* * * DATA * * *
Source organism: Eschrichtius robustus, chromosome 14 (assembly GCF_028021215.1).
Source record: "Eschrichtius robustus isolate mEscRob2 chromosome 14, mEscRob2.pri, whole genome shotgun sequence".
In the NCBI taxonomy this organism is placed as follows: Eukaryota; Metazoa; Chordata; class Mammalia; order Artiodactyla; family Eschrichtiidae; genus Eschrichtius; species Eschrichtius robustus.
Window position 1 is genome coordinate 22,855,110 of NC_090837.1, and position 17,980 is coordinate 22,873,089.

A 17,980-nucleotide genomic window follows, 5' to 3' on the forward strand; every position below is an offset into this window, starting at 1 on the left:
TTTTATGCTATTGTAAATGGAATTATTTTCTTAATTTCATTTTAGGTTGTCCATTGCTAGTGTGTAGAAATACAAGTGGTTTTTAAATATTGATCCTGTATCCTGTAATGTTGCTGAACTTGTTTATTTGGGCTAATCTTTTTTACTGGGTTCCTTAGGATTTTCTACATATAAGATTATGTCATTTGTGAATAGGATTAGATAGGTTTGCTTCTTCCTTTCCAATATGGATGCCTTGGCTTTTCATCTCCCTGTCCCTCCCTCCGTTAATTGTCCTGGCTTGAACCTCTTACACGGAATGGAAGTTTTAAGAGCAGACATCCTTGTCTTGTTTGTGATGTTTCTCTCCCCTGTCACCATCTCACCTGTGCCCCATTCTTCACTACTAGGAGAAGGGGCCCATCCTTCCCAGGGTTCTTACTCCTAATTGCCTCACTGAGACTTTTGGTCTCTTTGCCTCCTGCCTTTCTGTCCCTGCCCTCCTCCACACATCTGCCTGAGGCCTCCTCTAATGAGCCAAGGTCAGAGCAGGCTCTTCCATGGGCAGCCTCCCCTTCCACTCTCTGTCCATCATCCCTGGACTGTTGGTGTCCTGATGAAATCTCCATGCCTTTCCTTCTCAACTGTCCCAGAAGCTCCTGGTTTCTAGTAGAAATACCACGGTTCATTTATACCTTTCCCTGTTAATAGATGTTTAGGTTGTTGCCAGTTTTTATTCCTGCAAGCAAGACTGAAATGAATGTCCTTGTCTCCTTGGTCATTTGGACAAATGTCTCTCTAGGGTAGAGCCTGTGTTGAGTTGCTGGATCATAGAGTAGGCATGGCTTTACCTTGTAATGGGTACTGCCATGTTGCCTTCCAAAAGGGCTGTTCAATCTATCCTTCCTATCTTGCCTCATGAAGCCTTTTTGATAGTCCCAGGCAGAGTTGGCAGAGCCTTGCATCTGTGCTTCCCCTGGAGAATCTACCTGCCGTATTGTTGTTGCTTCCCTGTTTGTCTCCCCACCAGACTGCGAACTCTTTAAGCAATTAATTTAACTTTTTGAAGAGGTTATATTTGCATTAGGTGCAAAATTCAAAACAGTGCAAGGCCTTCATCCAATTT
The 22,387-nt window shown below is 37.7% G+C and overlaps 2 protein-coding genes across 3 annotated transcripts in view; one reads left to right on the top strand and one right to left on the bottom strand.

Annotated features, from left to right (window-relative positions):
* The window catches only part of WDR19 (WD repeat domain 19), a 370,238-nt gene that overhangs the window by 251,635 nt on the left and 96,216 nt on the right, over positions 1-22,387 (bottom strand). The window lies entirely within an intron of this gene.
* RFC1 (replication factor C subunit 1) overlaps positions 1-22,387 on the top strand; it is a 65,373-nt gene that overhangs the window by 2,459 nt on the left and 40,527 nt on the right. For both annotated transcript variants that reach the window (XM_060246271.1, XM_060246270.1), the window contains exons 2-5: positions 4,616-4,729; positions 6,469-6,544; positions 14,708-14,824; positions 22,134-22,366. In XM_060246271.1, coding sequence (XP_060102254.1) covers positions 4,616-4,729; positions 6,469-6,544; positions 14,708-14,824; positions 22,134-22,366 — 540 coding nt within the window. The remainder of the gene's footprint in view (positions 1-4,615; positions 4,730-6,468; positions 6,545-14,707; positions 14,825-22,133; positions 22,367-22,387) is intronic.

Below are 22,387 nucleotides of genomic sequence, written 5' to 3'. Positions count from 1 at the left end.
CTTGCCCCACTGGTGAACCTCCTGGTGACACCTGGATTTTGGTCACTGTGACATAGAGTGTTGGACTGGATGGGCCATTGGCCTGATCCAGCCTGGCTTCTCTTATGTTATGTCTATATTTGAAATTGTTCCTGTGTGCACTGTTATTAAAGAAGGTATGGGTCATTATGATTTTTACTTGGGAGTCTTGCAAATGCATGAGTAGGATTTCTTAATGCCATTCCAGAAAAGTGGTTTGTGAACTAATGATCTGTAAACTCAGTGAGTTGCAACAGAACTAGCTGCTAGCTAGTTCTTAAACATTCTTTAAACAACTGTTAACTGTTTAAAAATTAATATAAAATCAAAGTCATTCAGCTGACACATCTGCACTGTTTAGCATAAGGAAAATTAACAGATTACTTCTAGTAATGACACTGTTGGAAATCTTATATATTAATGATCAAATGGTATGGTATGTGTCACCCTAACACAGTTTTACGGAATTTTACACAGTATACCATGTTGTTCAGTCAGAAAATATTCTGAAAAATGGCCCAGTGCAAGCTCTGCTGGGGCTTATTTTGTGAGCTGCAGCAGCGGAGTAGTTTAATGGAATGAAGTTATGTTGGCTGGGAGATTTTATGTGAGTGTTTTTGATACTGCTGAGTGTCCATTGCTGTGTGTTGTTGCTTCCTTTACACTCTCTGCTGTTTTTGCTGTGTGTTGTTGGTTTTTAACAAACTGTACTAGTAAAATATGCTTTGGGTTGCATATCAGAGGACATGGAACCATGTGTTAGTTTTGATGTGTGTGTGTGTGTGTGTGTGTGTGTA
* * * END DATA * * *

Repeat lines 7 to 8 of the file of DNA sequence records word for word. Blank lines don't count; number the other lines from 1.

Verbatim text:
The 22,387-nt window shown below is 37.7% G+C and overlaps 2 protein-coding genes across 3 annotated transcripts in view; one reads left to right on the top strand and one right to left on the bottom strand.

Annotated features, from left to right (window-relative positions):